Expert's post
xhimi wrote:
I added all the possible combinations of a 5 person committee with at least one woman:

5C1*10C4 + 5C2*10C3 + 5C3*10C2 + 5C4*10C1 + 5C5*10C0

Dear xhimi,
Your approach gives the correct answer, but in a way, you fell into the trap of the question. Yes, everything about this expression would yield the correct answer, but without a calculator, this calculation would take quite a long time, longer than the 90 seconds or so you have for a GMAT math problem.

The words "at least" is an important hint that a shortcut is possible. Here's a blog that talks about this in probability:
http://magoosh.com/gmat/2012/gmat-math- ... -question/
It's similar in counting problems --- when the problem say "at least", and especially when it says "at least one" (the most typical case), then it's a trap to get drawn into calculating all the separate cases for one and greater. Instead, it's usually very easy to calculate the total (here, 15C5) and simply subtract the one included in the case for zero. You see, the opposite of "at least one" is "none", and that is almost always the key to solution.

Does all this make sense?
Mike :-)
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Mike McGarry
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Re: How many 5 person committees chosen at random from a group c [#permalink] New post 07 Dec 2013, 00:53
mikemcgarry wrote:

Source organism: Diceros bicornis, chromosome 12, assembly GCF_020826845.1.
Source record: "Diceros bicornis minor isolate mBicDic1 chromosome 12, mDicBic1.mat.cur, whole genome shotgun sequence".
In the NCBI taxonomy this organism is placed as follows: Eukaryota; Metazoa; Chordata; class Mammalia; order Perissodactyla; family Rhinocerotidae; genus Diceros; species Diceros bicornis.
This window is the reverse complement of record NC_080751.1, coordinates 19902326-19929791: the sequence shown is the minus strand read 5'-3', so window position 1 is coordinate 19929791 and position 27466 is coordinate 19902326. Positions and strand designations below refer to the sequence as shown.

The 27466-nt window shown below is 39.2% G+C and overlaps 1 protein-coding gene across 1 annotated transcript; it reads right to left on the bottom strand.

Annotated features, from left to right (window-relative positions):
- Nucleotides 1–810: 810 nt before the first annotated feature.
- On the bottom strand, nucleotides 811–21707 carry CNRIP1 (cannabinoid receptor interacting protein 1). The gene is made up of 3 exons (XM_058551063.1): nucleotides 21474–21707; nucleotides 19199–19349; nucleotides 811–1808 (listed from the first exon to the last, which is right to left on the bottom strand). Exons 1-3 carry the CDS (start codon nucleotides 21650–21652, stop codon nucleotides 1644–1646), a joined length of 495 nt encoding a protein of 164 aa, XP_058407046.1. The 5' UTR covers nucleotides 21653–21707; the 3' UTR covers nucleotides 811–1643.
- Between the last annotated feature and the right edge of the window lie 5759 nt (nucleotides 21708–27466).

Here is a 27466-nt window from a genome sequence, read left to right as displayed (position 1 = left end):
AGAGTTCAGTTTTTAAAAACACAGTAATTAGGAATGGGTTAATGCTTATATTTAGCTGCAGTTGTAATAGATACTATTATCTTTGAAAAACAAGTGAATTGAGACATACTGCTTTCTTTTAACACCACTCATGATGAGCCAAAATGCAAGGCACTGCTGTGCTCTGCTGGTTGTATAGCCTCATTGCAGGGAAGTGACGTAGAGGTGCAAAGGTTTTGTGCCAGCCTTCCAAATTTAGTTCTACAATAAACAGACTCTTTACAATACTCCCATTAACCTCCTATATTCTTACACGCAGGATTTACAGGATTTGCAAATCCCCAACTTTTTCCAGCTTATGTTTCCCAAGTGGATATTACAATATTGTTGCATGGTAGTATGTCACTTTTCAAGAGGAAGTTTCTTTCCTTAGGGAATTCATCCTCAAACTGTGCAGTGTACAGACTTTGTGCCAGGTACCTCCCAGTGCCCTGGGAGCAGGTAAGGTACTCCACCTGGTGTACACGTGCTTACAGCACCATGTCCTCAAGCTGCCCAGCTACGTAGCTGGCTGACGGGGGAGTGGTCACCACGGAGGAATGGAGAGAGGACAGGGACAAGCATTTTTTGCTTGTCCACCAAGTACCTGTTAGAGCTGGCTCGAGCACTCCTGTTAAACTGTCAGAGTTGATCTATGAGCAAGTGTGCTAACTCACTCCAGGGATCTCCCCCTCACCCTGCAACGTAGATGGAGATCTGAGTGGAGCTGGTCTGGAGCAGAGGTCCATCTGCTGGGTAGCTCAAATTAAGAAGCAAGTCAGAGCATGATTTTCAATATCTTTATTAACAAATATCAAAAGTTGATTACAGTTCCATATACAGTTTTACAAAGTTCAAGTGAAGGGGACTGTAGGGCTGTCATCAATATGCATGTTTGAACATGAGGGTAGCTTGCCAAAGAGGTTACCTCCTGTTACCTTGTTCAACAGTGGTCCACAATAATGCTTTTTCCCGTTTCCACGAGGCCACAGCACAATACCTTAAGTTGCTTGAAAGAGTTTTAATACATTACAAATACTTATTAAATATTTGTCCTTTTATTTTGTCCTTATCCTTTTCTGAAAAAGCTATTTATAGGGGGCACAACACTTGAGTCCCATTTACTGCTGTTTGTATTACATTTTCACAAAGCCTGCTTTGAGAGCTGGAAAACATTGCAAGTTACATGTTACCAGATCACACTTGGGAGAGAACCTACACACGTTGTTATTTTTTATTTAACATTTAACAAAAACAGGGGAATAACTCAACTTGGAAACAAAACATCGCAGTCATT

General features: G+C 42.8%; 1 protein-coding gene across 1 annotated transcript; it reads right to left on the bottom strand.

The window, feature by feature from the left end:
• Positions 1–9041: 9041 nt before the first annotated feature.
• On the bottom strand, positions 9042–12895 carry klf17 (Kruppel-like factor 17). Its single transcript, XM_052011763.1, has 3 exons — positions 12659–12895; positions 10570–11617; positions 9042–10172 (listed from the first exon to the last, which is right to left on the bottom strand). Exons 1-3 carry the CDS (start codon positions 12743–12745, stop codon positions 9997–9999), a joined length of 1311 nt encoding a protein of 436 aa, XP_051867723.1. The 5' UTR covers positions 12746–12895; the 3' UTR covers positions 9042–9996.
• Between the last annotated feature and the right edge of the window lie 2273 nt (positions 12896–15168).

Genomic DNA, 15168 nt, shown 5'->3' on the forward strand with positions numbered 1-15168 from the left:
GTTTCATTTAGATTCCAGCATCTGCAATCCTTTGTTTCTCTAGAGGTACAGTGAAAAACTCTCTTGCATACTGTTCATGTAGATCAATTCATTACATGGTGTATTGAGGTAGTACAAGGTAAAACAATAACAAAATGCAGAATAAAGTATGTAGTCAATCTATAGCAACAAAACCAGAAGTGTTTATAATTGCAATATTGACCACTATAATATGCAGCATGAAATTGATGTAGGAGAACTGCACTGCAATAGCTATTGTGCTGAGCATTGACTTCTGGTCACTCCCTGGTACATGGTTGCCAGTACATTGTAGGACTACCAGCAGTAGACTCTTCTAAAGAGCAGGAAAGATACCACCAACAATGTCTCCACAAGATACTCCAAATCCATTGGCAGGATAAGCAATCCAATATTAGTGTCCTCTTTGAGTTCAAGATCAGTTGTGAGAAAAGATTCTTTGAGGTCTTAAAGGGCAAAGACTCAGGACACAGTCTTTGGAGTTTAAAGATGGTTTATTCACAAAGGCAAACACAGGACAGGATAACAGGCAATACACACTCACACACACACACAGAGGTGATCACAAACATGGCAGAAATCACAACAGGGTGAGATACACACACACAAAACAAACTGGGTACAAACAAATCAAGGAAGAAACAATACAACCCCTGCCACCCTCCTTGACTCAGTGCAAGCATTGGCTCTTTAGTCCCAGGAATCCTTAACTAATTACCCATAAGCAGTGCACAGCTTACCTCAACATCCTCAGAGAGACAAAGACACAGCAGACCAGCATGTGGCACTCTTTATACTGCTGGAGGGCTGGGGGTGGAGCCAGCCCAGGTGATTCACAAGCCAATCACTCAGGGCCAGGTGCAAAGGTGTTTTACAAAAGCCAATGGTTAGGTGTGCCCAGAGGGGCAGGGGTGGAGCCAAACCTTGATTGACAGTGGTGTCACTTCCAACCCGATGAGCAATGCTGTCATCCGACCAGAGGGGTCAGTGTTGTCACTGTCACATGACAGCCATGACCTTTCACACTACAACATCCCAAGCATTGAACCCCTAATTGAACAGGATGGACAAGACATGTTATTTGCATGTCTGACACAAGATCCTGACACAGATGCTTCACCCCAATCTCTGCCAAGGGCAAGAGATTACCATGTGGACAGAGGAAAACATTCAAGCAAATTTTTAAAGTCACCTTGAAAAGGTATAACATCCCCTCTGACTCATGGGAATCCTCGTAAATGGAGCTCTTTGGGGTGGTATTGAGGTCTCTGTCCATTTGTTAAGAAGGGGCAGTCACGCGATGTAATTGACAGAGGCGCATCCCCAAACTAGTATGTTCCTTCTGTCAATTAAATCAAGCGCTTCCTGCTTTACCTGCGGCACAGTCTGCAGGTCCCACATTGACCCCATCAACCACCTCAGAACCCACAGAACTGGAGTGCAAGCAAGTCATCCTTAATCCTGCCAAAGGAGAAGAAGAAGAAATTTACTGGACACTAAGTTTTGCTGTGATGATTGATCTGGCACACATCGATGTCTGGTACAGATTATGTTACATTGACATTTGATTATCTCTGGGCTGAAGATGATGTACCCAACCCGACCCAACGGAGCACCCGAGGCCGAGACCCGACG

xhimi wrote:
I added all the possible combinations of a 5 person committee with at least one woman:

5C1*10C4 + 5C2*10C3 + 5C3*10C2 + 5C4*10C1 + 5C5*10C0

Dear xhimi,
Your approach gives the correct answer, but in a way, you fell into the trap of the question. Yes, everything about this expression would yield the correct answer, but without a calculator, this calculation would take quite a long time, longer than the 90 seconds or so you have for a GMAT math problem.

The words "at least" is an important hint that a shortcut is possible. Here's a blog that talks about this in probability:

It's similar in counting problems --- when the problem say "at least", and especially when it says "at least one" (the most typical case), then it's a trap to get drawn into calculating all the separate cases for one and greater. Instead, it's usually very easy to calculate the total (here, 15C5) and simply subtract the one included in the case for zero. You see, the opposite of "at least one" is "none", and that is almost always the key to solution.

Does all this make sense?
Mike :-)



makes totally sense. i'm just not very secure in probability yet. my approach indeed took me more than 3 minutes. but your explanation and blog is very helpful, thanks! I'm getting there :-D
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Re: How many 5 person committees chosen at random from a group c [#permalink] New post 12 Dec 2013, 09:35
Number of all possible committees of 15 people minus number of committees without women = number of committees with at least one woman
15C5-10C5= answer
i didn't go through all the calculations though, doesn't seem to be potential gmat question
Re: How many 5 person committees chosen at random from a group c   [#permalink] 12 Dec 2013, 09:35